Image of Shirley Kennedy

Shirley Graves Kennedy was a passionate activist, a dedicated educator and a devoted wife and mother. A product of the civil rights movement, the former lecturer in the UC Santa Barbara Department of Black Studies turned her considerable energy toward bringing people together on- and off-campus to fight for social justice and make the community a better place for everyone.

Kennedy died in 2003, after decades of learning and teaching at UCSB. But her vision and leadership live on, embodied in the UCSB Center for Black Studies Research (CBSR), where she served as Cultural and Community Affairs Cultural Coordinator from 1996 to 2003, and in the hearts of the community whose lives she touched in a multitude of ways.

The community is receiving her gifts still today. The Kennedy family, working with CBSR, has donated the Shirley Kennedy Papers to the university. They will be housed at the California Ethnic and Multicultural Archives (CEMA) at the UCSB Library and be made available to those who want a glimpse of the inner workings of the progressive, multifaceted woman.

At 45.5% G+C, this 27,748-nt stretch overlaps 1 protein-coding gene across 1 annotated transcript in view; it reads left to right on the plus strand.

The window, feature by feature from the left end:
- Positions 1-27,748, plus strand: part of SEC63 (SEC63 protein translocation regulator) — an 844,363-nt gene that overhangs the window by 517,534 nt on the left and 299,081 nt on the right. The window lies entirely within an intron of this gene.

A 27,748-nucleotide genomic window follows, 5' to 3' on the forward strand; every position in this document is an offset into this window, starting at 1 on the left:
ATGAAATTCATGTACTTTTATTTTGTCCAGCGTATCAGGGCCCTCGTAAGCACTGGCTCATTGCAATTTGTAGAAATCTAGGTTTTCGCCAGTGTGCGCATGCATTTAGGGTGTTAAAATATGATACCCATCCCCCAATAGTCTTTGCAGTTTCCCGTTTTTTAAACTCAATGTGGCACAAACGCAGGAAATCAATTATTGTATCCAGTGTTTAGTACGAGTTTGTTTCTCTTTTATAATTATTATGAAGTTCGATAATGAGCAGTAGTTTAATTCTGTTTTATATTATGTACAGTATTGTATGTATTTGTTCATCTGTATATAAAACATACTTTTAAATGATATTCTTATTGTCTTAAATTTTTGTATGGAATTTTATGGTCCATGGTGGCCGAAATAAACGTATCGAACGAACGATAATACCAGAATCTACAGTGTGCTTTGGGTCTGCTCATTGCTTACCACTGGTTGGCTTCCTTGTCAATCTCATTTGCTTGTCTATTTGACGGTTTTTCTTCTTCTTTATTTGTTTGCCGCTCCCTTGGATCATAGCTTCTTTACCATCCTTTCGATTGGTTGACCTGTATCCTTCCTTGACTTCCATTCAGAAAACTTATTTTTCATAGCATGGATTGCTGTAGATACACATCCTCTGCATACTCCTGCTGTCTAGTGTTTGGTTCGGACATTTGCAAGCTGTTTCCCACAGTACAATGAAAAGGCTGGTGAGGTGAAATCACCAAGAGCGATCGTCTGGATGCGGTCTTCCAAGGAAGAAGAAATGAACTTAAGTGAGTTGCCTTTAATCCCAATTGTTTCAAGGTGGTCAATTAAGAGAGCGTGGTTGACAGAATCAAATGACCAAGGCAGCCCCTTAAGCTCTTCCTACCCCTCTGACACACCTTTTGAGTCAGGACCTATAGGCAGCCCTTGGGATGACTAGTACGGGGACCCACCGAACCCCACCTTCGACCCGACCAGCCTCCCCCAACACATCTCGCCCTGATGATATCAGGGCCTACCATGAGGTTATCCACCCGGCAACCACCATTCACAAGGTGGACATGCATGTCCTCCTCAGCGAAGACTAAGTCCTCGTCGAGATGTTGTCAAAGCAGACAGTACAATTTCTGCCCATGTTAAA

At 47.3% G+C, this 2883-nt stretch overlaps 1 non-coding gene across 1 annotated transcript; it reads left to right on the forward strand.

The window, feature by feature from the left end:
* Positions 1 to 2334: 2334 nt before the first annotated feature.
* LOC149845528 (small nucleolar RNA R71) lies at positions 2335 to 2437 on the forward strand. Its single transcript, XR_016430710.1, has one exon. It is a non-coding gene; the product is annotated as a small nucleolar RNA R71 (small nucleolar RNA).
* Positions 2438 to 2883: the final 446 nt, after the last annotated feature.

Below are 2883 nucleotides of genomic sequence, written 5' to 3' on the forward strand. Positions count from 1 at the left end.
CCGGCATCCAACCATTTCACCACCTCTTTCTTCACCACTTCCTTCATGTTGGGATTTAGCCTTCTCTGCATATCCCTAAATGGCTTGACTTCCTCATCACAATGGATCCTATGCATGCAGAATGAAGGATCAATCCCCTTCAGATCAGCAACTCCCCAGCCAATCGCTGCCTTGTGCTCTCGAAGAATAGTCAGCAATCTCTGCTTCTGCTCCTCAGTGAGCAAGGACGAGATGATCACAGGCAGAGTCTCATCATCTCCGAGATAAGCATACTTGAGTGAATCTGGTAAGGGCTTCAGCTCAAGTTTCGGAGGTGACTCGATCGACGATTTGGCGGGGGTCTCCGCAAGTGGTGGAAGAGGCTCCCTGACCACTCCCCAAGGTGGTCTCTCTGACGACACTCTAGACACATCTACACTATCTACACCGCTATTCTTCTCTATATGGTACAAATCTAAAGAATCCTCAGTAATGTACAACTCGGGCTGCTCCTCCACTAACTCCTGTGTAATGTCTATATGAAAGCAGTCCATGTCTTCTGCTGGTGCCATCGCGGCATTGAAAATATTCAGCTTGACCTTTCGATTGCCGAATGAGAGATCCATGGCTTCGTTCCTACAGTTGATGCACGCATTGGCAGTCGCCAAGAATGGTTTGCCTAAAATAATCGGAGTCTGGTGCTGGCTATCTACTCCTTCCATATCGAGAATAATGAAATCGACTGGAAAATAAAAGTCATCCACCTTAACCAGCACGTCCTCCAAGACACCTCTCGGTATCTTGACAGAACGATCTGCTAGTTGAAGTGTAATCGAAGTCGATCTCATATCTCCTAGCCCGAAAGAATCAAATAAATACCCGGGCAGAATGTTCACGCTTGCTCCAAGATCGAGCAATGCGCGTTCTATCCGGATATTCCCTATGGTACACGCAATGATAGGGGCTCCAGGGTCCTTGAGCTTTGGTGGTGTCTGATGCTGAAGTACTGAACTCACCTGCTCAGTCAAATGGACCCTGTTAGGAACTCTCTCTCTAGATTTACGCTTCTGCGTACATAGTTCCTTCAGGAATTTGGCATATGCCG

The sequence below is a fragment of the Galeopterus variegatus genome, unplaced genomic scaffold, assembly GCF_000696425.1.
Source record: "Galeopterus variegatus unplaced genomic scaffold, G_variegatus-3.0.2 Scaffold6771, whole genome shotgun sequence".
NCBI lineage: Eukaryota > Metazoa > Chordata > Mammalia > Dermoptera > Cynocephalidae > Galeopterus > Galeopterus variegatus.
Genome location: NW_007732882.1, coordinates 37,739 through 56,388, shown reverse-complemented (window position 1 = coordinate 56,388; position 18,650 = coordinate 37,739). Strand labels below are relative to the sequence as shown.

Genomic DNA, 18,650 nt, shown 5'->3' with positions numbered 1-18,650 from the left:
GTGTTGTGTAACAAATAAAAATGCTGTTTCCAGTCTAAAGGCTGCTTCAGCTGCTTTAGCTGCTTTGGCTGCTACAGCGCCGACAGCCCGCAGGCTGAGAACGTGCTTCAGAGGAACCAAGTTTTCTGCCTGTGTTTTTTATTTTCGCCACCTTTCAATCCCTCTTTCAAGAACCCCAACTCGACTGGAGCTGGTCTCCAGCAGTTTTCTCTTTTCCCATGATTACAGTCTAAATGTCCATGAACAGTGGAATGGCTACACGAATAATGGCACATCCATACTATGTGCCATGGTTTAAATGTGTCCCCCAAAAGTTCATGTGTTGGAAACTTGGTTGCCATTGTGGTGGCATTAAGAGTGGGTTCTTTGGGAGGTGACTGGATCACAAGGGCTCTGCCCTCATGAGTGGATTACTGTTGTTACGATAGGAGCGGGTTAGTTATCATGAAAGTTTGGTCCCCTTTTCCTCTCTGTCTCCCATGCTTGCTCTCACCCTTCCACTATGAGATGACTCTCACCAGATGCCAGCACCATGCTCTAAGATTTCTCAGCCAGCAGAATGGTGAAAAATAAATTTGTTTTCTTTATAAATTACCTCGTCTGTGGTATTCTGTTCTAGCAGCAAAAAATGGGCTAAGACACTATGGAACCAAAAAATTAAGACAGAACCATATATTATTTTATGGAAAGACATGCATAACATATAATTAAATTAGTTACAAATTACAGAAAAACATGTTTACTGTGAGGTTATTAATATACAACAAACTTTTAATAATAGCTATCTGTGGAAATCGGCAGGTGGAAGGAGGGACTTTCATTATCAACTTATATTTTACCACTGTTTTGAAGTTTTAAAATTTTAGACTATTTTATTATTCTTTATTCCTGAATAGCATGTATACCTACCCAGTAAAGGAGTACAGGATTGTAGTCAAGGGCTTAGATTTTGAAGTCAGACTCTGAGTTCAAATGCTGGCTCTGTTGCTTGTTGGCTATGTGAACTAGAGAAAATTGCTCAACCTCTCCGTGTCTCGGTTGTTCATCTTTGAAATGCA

“We are so happy and delighted to have them going to the library,” Royal Kennedy Rodgers, one of Shirley Kennedy’s four children, said of the papers during a special event at CBSR in UCSB’s South Hall.

“They’re home,” Colin Kennedy, Shirley’s son, said of the papers.

“It is a very special and meaningful honor for our campus to receive this extraordinary gift of the Shirley Kennedy Papers,” UCSB Chancellor Henry T. Yang said at the gathering. “Dr. Kennedy was a beloved member of our UC Santa Barbara family for more than three decades. She was a wonderful teacher and mentor who played a vital role in the establishment and growth of our Department of Black Studies. She was also a passionate advocate for social justice and civil rights. We remember her as a person of tremendous integrity and spirit. Whatever Shirley did, she poured her whole heart and intellect into it.”

Excerpted from an article by Sonia Fernandez which appears in full in UCSB's "The Current".